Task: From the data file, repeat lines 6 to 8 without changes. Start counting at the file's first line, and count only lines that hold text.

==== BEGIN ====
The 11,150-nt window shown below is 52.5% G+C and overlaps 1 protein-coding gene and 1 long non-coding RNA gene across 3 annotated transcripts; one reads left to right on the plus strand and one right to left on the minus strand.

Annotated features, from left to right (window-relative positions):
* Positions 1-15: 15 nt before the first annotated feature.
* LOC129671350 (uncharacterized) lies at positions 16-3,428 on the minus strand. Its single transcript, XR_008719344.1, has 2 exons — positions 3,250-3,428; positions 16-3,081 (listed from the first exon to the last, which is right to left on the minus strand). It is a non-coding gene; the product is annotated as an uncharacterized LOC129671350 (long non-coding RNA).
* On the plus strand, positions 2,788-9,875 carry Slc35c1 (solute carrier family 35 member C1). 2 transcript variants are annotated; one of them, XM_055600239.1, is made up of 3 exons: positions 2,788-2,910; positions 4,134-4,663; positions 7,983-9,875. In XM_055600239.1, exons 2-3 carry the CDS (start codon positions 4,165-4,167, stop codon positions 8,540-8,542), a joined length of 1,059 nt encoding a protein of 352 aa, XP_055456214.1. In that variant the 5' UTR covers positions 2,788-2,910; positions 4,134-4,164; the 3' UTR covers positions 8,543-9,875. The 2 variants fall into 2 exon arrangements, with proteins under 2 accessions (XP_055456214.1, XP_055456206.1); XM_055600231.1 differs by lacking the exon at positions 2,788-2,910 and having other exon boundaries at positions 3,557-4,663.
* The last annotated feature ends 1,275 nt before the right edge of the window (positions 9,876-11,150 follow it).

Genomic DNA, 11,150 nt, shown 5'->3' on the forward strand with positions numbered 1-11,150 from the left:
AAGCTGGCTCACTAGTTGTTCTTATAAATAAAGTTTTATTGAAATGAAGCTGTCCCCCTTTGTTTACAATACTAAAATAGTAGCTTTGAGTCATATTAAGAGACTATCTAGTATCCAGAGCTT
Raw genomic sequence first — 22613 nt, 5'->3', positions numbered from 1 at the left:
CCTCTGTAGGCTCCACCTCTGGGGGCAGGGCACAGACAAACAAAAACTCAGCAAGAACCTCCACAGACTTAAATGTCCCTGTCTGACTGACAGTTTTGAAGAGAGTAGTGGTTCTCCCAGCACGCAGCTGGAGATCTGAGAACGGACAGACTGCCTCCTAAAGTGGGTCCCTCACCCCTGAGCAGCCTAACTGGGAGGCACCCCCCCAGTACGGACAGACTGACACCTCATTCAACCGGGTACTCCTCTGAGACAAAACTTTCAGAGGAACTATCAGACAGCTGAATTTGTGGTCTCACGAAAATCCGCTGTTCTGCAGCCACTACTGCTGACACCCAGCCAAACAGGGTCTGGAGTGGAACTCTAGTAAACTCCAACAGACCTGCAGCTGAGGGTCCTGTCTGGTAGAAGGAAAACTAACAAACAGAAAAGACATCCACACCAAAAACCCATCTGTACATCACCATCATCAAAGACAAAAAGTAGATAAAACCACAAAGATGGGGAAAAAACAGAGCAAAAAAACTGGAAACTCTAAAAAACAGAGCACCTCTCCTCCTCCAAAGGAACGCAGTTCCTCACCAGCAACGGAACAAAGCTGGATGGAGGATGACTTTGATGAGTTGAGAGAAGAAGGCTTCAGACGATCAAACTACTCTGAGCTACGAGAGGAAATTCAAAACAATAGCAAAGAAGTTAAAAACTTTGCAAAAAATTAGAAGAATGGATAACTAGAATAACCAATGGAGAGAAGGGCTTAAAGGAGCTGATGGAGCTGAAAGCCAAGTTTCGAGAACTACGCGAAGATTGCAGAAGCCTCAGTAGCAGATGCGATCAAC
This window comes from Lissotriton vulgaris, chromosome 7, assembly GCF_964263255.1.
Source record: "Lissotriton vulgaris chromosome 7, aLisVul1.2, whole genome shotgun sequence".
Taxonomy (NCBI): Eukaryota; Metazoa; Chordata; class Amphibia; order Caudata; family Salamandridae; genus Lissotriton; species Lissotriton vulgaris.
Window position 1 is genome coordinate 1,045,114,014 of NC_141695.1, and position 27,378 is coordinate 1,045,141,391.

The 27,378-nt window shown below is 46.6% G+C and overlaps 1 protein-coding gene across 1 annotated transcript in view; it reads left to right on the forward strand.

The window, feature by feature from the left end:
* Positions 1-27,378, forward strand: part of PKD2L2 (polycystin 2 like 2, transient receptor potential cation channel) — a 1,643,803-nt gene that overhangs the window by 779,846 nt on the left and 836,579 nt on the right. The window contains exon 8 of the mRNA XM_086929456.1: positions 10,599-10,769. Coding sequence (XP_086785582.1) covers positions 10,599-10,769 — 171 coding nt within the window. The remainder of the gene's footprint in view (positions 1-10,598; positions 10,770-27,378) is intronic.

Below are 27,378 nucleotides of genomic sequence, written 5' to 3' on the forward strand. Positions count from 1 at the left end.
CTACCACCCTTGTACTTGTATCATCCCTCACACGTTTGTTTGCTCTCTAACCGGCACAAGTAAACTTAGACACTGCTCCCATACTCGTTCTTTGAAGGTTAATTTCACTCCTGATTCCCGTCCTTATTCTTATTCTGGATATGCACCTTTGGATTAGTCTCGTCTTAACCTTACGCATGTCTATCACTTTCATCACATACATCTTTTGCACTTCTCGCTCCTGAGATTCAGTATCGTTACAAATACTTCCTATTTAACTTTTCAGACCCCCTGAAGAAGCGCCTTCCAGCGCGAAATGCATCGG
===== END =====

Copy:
* The last annotated feature ends 1,275 nt before the right edge of the window (positions 9,876-11,150 follow it).

Genomic DNA, 11,150 nt, shown 5'->3' on the forward strand with positions numbered 1-11,150 from the left:
AAGCTGGCTCACTAGTTGTTCTTATAAATAAAGTTTTATTGAAATGAAGCTGTCCCCCTTTGTTTACAATACTAAAATAGTAGCTTTGAGTCATATTAAGAGACTATCTAGTATCCAGAGCTT